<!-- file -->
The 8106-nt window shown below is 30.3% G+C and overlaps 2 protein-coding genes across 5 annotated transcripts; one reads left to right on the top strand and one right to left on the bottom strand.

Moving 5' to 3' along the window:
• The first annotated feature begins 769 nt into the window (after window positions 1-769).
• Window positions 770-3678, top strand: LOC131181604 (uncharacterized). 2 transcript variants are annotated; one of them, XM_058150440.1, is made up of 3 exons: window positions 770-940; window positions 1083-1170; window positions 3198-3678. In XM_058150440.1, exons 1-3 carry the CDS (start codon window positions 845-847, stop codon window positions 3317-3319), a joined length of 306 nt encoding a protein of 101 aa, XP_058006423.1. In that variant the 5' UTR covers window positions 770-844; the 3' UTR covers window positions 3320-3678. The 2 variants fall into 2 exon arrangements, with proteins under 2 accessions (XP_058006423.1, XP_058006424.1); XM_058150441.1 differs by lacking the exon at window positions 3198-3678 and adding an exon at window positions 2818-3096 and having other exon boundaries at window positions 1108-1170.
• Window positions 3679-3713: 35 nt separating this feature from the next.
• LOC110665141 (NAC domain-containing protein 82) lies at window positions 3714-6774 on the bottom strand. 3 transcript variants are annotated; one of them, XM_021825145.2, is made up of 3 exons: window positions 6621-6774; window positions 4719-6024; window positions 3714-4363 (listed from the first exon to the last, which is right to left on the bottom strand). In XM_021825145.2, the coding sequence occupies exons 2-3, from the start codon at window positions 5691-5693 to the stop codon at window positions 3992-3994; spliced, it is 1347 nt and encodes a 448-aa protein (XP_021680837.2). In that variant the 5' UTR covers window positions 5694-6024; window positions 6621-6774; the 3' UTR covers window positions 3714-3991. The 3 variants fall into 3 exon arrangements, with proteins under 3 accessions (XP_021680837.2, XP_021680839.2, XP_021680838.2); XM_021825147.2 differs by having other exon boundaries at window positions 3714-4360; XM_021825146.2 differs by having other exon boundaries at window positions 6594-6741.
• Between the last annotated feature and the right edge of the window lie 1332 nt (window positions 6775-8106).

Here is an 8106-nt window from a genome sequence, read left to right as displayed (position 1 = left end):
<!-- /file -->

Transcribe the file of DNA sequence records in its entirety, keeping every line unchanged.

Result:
The 8106-nt window shown below is 30.3% G+C and overlaps 2 protein-coding genes across 5 annotated transcripts; one reads left to right on the top strand and one right to left on the bottom strand.

Moving 5' to 3' along the window:
• The first annotated feature begins 769 nt into the window (after window positions 1-769).
• Window positions 770-3678, top strand: LOC131181604 (uncharacterized). 2 transcript variants are annotated; one of them, XM_058150440.1, is made up of 3 exons: window positions 770-940; window positions 1083-1170; window positions 3198-3678. In XM_058150440.1, exons 1-3 carry the CDS (start codon window positions 845-847, stop codon window positions 3317-3319), a joined length of 306 nt encoding a protein of 101 aa, XP_058006423.1. In that variant the 5' UTR covers window positions 770-844; the 3' UTR covers window positions 3320-3678. The 2 variants fall into 2 exon arrangements, with proteins under 2 accessions (XP_058006423.1, XP_058006424.1); XM_058150441.1 differs by lacking the exon at window positions 3198-3678 and adding an exon at window positions 2818-3096 and having other exon boundaries at window positions 1108-1170.
• Window positions 3679-3713: 35 nt separating this feature from the next.
• LOC110665141 (NAC domain-containing protein 82) lies at window positions 3714-6774 on the bottom strand. 3 transcript variants are annotated; one of them, XM_021825145.2, is made up of 3 exons: window positions 6621-6774; window positions 4719-6024; window positions 3714-4363 (listed from the first exon to the last, which is right to left on the bottom strand). In XM_021825145.2, the coding sequence occupies exons 2-3, from the start codon at window positions 5691-5693 to the stop codon at window positions 3992-3994; spliced, it is 1347 nt and encodes a 448-aa protein (XP_021680837.2). In that variant the 5' UTR covers window positions 5694-6024; window positions 6621-6774; the 3' UTR covers window positions 3714-3991. The 3 variants fall into 3 exon arrangements, with proteins under 3 accessions (XP_021680837.2, XP_021680839.2, XP_021680838.2); XM_021825147.2 differs by having other exon boundaries at window positions 3714-4360; XM_021825146.2 differs by having other exon boundaries at window positions 6594-6741.
• Between the last annotated feature and the right edge of the window lie 1332 nt (window positions 6775-8106).

Here is an 8106-nt window from a genome sequence, read left to right as displayed (position 1 = left end):